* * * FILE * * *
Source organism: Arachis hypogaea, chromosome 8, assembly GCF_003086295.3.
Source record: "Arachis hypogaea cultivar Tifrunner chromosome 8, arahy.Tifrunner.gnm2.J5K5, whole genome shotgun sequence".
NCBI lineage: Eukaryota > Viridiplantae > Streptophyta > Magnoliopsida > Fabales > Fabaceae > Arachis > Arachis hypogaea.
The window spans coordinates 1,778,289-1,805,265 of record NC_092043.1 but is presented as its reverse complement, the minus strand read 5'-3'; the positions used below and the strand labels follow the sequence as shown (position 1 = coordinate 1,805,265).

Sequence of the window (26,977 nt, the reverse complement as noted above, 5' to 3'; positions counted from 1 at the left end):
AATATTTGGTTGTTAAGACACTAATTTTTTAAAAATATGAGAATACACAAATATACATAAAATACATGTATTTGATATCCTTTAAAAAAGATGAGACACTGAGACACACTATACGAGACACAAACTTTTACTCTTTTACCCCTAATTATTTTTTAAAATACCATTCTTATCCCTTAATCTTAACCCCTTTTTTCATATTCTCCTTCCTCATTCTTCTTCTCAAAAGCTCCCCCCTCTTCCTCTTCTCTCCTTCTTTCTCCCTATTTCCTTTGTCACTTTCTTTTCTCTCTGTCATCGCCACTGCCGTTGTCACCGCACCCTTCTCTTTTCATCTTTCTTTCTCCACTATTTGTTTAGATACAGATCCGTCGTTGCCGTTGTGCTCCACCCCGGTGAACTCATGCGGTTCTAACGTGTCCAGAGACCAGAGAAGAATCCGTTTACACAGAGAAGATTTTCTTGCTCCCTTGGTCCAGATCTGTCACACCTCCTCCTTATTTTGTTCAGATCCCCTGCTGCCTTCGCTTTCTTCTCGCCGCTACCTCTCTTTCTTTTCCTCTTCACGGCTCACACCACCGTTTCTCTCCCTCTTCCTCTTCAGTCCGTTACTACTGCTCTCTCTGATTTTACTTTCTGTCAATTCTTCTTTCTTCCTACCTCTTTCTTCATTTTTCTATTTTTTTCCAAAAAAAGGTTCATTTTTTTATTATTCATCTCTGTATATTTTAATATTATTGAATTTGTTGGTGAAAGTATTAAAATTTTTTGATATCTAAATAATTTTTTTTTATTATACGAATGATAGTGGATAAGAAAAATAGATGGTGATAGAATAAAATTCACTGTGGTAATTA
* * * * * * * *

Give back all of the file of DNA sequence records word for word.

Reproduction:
Source organism: Arachis hypogaea, chromosome 8, assembly GCF_003086295.3.
Source record: "Arachis hypogaea cultivar Tifrunner chromosome 8, arahy.Tifrunner.gnm2.J5K5, whole genome shotgun sequence".
NCBI lineage: Eukaryota > Viridiplantae > Streptophyta > Magnoliopsida > Fabales > Fabaceae > Arachis > Arachis hypogaea.
The window spans coordinates 1,778,289-1,805,265 of record NC_092043.1 but is presented as its reverse complement, the minus strand read 5'-3'; the positions used below and the strand labels follow the sequence as shown (position 1 = coordinate 1,805,265).

Sequence of the window (26,977 nt, the reverse complement as noted above, 5' to 3'; positions counted from 1 at the left end):
AATATTTGGTTGTTAAGACACTAATTTTTTAAAAATATGAGAATACACAAATATACATAAAATACATGTATTTGATATCCTTTAAAAAAGATGAGACACTGAGACACACTATACGAGACACAAACTTTTACTCTTTTACCCCTAATTATTTTTTAAAATACCATTCTTATCCCTTAATCTTAACCCCTTTTTTCATATTCTCCTTCCTCATTCTTCTTCTCAAAAGCTCCCCCCTCTTCCTCTTCTCTCCTTCTTTCTCCCTATTTCCTTTGTCACTTTCTTTTCTCTCTGTCATCGCCACTGCCGTTGTCACCGCACCCTTCTCTTTTCATCTTTCTTTCTCCACTATTTGTTTAGATACAGATCCGTCGTTGCCGTTGTGCTCCACCCCGGTGAACTCATGCGGTTCTAACGTGTCCAGAGACCAGAGAAGAATCCGTTTACACAGAGAAGATTTTCTTGCTCCCTTGGTCCAGATCTGTCACACCTCCTCCTTATTTTGTTCAGATCCCCTGCTGCCTTCGCTTTCTTCTCGCCGCTACCTCTCTTTCTTTTCCTCTTCACGGCTCACACCACCGTTTCTCTCCCTCTTCCTCTTCAGTCCGTTACTACTGCTCTCTCTGATTTTACTTTCTGTCAATTCTTCTTTCTTCCTACCTCTTTCTTCATTTTTCTATTTTTTTCCAAAAAAAGGTTCATTTTTTTATTATTCATCTCTGTATATTTTAATATTATTGAATTTGTTGGTGAAAGTATTAAAATTTTTTGATATCTAAATAATTTTTTTTTATTATACGAATGATAGTGGATAAGAAAAATAGATGGTGATAGAATAAAATTCACTGTGGTAATTA